Friday 6 December 2019

Lincoln lets in lots of light on our General Election

Illustration by Liam Collins
Illustration by Liam Collins
Eoghan Harris

Eoghan Harris

Currently two events are engaging political anoraks: the Irish General Election and the US presidential election. And we anoraks need both.

That's because the Irish General Election has now mostly moved from a national stage to a local constituency stage.

This means slim media pickings from a national point of view until the leaders' debates take place.

To stave off boredom I've also been following the American presidential election, where Hillary Clinton remains the most credible contender.

Last week, Clinton was quoting Lincoln, greatest of mentors for politicians who want to stay grounded.

Lincoln can throw a lot of light on three aspects of our General Election if we apply his wiry wisdom in three areas.

First Lincoln trusted the people. "If given the truth, they can be depended upon to meet any national crisis. The great point is to bring them the facts."

But an Irish Times Ipsos poll last week shows that most people don't believe Fine Gael is bringing them the facts and want a change of government.

Fine Gael has only itself to blame. It stretches credibility when it claims the recovery is down to its fiscal rectitude - while setting out to buy the General Election.

Fine Gael may feel people are not properly grateful. But as Aristotle says, nothing is forgotten faster than gratitude.

Actually, the big reason for the alienation of the majority, is that the benefits of the recovery have a strong class bias.

The public sector was protected all the way through the recession while the largely pensionless private sector had, and is still having, a rough ride.

Significantly, the same poll also showed most people don't vote with a view to forming a specific government.

So much for the media's mendacious nagging of Micheal Martin to form hypothetical governments before the General Election.

Lincoln's second lesson for our General Election is his reminder that even in his day the media could make or break a political party.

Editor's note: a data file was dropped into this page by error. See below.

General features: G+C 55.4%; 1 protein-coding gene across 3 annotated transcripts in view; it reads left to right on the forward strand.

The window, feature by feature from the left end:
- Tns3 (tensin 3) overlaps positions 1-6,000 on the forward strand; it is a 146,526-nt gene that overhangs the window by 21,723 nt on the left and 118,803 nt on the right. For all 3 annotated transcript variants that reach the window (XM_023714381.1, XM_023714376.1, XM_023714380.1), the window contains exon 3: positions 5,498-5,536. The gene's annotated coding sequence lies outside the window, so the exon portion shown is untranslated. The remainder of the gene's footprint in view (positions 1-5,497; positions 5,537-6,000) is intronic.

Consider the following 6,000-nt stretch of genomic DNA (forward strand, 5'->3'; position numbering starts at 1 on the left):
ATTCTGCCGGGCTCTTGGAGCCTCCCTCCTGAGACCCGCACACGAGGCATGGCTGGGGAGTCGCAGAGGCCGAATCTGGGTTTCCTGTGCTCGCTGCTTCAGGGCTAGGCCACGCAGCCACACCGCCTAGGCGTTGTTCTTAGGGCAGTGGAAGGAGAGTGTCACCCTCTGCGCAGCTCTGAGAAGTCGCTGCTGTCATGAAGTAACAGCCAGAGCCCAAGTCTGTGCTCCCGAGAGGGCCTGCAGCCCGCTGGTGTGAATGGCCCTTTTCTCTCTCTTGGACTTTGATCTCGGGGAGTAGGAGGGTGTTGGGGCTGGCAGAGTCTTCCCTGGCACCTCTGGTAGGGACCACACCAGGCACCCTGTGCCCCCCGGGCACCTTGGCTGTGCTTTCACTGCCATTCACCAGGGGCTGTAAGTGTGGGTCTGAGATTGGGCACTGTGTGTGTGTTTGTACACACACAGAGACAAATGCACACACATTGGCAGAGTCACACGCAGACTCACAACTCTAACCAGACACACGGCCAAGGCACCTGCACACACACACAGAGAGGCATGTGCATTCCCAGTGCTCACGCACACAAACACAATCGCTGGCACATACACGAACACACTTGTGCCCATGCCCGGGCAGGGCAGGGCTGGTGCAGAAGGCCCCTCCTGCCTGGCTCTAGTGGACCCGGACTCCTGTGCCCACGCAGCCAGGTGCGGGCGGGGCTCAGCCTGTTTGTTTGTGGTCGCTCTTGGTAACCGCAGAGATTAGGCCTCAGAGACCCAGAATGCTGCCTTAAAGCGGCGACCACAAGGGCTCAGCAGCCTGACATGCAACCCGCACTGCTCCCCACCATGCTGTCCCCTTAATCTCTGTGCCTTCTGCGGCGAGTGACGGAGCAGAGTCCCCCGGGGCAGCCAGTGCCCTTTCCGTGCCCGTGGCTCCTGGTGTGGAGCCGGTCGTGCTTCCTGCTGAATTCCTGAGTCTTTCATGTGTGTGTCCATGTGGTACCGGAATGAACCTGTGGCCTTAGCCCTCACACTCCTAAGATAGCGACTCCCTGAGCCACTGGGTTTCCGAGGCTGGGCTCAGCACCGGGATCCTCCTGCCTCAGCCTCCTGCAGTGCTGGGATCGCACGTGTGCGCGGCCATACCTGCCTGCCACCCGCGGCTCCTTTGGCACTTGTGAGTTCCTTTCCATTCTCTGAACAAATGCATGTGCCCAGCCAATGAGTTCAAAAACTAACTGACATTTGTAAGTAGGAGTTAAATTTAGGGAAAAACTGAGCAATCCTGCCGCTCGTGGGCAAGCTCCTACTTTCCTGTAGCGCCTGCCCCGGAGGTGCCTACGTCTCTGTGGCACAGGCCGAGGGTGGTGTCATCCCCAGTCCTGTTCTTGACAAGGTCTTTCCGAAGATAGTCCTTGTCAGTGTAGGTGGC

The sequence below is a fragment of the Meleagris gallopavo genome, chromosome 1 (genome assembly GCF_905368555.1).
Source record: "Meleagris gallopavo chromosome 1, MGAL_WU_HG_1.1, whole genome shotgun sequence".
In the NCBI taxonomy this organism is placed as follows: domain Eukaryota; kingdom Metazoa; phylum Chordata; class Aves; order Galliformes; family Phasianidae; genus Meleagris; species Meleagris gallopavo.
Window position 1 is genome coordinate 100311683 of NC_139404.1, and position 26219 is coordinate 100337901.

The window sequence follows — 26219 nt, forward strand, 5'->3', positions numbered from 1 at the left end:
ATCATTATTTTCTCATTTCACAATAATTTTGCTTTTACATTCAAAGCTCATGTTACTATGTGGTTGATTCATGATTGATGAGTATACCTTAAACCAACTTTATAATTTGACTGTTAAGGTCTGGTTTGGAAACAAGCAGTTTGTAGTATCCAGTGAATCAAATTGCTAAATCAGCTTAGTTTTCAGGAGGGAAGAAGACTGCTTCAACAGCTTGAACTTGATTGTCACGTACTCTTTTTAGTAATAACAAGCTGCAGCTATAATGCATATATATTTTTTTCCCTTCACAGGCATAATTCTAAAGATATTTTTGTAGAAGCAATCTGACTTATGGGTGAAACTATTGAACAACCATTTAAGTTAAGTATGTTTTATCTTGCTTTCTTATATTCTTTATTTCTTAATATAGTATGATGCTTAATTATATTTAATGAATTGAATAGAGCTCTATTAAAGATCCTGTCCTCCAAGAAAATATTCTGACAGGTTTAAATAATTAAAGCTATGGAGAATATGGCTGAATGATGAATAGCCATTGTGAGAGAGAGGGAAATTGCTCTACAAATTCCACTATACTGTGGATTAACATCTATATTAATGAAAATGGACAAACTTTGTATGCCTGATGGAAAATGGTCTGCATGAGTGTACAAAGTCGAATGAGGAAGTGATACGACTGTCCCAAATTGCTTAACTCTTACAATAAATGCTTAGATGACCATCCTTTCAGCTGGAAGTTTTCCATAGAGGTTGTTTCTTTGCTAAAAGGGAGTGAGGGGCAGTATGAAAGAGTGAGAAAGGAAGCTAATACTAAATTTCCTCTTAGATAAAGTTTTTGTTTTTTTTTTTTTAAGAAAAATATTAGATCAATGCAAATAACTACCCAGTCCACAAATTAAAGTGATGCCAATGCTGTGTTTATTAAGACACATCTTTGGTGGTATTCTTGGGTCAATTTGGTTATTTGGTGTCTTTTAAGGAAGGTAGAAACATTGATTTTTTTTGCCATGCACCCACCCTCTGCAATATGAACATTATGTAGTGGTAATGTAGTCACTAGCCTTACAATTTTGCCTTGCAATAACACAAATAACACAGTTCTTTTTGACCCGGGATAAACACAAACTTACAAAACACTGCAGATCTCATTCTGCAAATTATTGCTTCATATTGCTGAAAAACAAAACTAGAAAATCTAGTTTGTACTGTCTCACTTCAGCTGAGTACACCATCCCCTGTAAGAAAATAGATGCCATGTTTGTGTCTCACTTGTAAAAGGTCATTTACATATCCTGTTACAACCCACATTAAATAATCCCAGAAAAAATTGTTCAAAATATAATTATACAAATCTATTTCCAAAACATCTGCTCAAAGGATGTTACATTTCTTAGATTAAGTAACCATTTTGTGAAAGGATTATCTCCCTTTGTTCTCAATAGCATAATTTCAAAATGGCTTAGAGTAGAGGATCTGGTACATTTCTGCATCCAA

He says: "Our government rests in public opinion. Whoever can change public opinion, can change the government, practically just so much."

For all the talk about social media, RTE television remains the most decisive force in shaping public opinion. So far we have seen two blots.

Last Wednesday, the day the election was called, and the day after BBC's Spotlight programme featured Slab Murphy's sinister career, Sharon Ni Bheolain failed to ask Gerry Adams about his attitude to Slab Murphy.

Sharon Ni Bheolain is not just a newsreader. She is a superb reporter who normally lets nobody off the hook.

Accordingly, we must conclude that an editorial decision was taken by RTE chiefs that it might be unfair to ask Adams about Sinn Fein's umbilical cord to Slab Murphy.

Alas, it is not the only example of an egregious omission.

Last week RTE News ran a critical piece on Eircode, which, as I pointed out some weeks ago, is a white elephant.

Actually it's Minister Alex White's elephant. But Minister White's name was never mentioned in the bulletin.

White is a former RTE producer. So you might expect RTE not to have forgotten about him.

And in fact he hadn't been forgotten after all. The night the election was called White was on Prime Time. The next day he was on Morning Ireland.

RTE must be seen to be consistent lest it leave itself open to accusations of favouritism.

Finally, let me recall Lincoln's belief in the power of stories to shape political change - and deplore the absence of such shaping stories in modern Irish politics.

Lincoln was a legendary storyteller with a prodigious memory for folk anecdotes which he would tailor to current political situations.

He also knew how to tell them. He mimicked, whistled, twanged and brought every character to life. Carl Sandburg, his biographer, says he had at least 135 stories. And he never repeated himself.

One contemporary noted that Lincoln always had a fresh anecdote ready, "like the successive charges of a magazine gun".

Lincoln so loved a good story that he once got up in the middle of the night and woke up a friend to tell him a tale he could not keep to himself.

But his homely parables always packed a political punch. As when, after the enforced resignation of War Secretary Simon Cameron he was asked why he did not get rid of his whole cabinet.

Lincoln replied with the story of a farmer who trapped nine skunks but let eight of them go "because the first one made such a stench when he killed it".

Lincoln never stopped telling stories. Later in his life they had names like the Gettysburg Address.

But they were still simple stories. And they helped to condemn slavery and win a civil war.

Like many politicians, Enda Kenny is often criticised for telling anecdotes. Actually it's RTE which should be criticised.

Irish politicians, often lively and level-headed at a local level, can be tongue-tied in formal studio settings.

High time RTE found fresh formats where it could tell informal and inspiring stories rather than reciting slogans by rote.

Sunday Independent

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